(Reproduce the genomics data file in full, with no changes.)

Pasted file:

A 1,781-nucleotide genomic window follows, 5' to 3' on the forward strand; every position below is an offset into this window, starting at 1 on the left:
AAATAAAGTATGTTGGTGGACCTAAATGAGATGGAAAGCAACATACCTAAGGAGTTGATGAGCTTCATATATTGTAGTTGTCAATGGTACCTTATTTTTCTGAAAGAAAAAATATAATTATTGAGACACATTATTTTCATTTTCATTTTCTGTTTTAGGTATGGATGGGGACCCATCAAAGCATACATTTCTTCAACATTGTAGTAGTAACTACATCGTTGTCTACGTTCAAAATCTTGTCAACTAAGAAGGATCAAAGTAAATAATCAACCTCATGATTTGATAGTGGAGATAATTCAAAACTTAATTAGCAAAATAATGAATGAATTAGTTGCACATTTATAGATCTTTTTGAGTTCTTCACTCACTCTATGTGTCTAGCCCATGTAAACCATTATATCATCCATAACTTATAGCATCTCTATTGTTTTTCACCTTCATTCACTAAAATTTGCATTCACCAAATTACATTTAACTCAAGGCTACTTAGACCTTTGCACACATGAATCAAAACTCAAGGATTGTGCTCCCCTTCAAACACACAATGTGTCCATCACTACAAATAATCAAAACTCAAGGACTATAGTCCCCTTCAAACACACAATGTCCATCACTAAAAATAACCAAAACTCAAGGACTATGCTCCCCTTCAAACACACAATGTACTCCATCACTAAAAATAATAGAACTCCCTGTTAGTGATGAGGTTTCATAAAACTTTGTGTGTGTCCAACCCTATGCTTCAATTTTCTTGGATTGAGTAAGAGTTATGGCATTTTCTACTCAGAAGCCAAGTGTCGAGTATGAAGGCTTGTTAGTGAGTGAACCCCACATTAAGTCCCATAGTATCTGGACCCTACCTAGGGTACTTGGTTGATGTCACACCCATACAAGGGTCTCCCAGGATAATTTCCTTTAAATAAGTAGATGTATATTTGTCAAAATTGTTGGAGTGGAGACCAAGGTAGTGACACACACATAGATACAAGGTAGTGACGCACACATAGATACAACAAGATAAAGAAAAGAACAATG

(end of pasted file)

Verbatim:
A 1,781-nucleotide genomic window follows, 5' to 3' on the forward strand; every position below is an offset into this window, starting at 1 on the left:
AAATAAAGTATGTTGGTGGACCTAAATGAGATGGAAAGCAACATACCTAAGGAGTTGATGAGCTTCATATATTGTAGTTGTCAATGGTACCTTATTTTTCTGAAAGAAAAAATATAATTATTGAGACACATTATTTTCATTTTCATTTTCTGTTTTAGGTATGGATGGGGACCCATCAAAGCATACATTTCTTCAACATTGTAGTAGTAACTACATCGTTGTCTACGTTCAAAATCTTGTCAACTAAGAAGGATCAAAGTAAATAATCAACCTCATGATTTGATAGTGGAGATAATTCAAAACTTAATTAGCAAAATAATGAATGAATTAGTTGCACATTTATAGATCTTTTTGAGTTCTTCACTCACTCTATGTGTCTAGCCCATGTAAACCATTATATCATCCATAACTTATAGCATCTCTATTGTTTTTCACCTTCATTCACTAAAATTTGCATTCACCAAATTACATTTAACTCAAGGCTACTTAGACCTTTGCACACATGAATCAAAACTCAAGGATTGTGCTCCCCTTCAAACACACAATGTGTCCATCACTACAAATAATCAAAACTCAAGGACTATAGTCCCCTTCAAACACACAATGTCCATCACTAAAAATAACCAAAACTCAAGGACTATGCTCCCCTTCAAACACACAATGTACTCCATCACTAAAAATAATAGAACTCCCTGTTAGTGATGAGGTTTCATAAAACTTTGTGTGTGTCCAACCCTATGCTTCAATTTTCTTGGATTGAGTAAGAGTTATGGCATTTTCTACTCAGAAGCCAAGTGTCGAGTATGAAGGCTTGTTAGTGAGTGAACCCCACATTAAGTCCCATAGTATCTGGACCCTACCTAGGGTACTTGGTTGATGTCACACCCATACAAGGGTCTCCCAGGATAATTTCCTTTAAATAAGTAGATGTATATTTGTCAAAATTGTTGGAGTGGAGACCAAGGTAGTGACACACACATAGATACAAGGTAGTGACGCACACATAGATACAACAAGATAAAGAAAAGAACAATG